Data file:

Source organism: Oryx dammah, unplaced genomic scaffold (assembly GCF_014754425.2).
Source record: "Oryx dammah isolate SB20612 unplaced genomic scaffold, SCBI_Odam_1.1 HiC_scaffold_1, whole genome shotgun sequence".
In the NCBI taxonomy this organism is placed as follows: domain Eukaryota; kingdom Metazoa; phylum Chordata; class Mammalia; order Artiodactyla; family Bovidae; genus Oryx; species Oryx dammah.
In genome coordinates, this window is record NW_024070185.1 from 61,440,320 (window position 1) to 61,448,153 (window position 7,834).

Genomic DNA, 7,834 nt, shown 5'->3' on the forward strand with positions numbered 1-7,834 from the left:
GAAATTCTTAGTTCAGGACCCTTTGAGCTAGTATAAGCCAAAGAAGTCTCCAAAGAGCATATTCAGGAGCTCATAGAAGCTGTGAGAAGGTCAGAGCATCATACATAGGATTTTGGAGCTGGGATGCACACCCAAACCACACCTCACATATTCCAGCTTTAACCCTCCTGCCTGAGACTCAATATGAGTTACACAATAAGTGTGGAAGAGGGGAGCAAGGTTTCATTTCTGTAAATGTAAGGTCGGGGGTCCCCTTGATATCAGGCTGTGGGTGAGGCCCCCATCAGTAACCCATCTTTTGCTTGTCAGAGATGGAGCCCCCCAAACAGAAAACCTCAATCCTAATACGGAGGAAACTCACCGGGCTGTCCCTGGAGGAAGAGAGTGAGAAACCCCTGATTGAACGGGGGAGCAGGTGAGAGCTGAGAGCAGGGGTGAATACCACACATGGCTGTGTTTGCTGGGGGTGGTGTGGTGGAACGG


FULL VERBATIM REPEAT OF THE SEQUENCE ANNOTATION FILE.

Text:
Source organism: Oryx dammah, unplaced genomic scaffold (assembly GCF_014754425.2).
Source record: "Oryx dammah isolate SB20612 unplaced genomic scaffold, SCBI_Odam_1.1 HiC_scaffold_1, whole genome shotgun sequence".
In the NCBI taxonomy this organism is placed as follows: domain Eukaryota; kingdom Metazoa; phylum Chordata; class Mammalia; order Artiodactyla; family Bovidae; genus Oryx; species Oryx dammah.
In genome coordinates, this window is record NW_024070185.1 from 61,440,320 (window position 1) to 61,448,153 (window position 7,834).

Genomic DNA, 7,834 nt, shown 5'->3' on the forward strand with positions numbered 1-7,834 from the left:
GAAATTCTTAGTTCAGGACCCTTTGAGCTAGTATAAGCCAAAGAAGTCTCCAAAGAGCATATTCAGGAGCTCATAGAAGCTGTGAGAAGGTCAGAGCATCATACATAGGATTTTGGAGCTGGGATGCACACCCAAACCACACCTCACATATTCCAGCTTTAACCCTCCTGCCTGAGACTCAATATGAGTTACACAATAAGTGTGGAAGAGGGGAGCAAGGTTTCATTTCTGTAAATGTAAGGTCGGGGGTCCCCTTGATATCAGGCTGTGGGTGAGGCCCCCATCAGTAACCCATCTTTTGCTTGTCAGAGATGGAGCCCCCCAAACAGAAAACCTCAATCCTAATACGGAGGAAACTCACCGGGCTGTCCCTGGAGGAAGAGAGTGAGAAACCCCTGATTGAACGGGGGAGCAGGTGAGAGCTGAGAGCAGGGGTGAATACCACACATGGCTGTGTTTGCTGGGGGTGGTGTGGTGGAACGG